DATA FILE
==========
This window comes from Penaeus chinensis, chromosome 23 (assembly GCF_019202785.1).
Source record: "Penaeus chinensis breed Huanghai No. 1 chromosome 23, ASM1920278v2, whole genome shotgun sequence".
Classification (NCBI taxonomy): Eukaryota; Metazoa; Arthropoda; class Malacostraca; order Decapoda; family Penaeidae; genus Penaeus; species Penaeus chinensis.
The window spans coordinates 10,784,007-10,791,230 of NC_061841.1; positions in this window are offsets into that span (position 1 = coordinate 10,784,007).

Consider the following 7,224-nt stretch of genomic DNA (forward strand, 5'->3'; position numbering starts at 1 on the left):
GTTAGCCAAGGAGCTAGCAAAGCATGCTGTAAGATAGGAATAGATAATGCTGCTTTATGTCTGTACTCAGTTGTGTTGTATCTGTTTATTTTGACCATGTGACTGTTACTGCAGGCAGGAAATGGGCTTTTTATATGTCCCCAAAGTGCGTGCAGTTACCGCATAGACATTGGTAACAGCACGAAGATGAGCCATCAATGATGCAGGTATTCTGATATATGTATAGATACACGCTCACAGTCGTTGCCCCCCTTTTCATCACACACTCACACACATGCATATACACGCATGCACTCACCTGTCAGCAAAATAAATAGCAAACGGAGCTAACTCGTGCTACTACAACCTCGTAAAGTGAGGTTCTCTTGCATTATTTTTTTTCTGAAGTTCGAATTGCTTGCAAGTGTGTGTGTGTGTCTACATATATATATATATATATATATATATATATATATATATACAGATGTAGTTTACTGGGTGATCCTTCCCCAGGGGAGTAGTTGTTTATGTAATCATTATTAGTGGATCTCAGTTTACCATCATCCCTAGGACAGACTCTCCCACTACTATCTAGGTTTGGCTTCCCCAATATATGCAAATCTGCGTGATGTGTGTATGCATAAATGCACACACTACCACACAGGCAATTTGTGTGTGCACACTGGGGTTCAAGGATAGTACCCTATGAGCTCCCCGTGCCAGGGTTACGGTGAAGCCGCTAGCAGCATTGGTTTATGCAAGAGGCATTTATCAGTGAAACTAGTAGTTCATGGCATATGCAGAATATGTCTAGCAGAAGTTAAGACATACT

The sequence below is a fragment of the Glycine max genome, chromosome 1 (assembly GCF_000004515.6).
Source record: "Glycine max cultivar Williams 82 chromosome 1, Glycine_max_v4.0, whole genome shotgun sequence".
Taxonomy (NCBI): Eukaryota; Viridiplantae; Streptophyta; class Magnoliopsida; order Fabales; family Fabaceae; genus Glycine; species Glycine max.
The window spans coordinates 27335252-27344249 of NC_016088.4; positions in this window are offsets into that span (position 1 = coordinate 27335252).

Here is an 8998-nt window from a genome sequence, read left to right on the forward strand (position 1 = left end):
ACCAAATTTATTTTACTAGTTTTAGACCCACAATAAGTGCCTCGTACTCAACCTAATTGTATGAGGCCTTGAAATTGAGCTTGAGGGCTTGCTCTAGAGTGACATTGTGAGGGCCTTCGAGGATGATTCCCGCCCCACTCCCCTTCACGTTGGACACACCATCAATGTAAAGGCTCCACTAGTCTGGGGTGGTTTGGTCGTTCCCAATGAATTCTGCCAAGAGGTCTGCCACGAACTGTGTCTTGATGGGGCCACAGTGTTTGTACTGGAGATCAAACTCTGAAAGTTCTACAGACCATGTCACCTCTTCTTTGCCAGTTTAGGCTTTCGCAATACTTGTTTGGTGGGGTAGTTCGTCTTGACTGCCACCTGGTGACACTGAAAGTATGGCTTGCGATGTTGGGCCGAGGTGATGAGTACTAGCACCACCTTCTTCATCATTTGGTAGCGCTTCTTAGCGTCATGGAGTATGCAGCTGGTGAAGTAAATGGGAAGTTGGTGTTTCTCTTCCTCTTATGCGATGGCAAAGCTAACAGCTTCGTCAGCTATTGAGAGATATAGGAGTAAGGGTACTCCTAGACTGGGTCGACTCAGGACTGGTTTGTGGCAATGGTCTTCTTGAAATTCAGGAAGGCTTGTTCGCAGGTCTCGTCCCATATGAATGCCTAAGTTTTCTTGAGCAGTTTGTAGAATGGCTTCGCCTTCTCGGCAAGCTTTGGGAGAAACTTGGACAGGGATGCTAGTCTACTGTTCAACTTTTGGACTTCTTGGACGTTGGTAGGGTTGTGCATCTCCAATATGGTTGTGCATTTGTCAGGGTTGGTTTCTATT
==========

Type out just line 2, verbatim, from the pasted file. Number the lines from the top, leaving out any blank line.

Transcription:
Source record: "Penaeus chinensis breed Huanghai No. 1 chromosome 23, ASM1920278v2, whole genome shotgun sequence".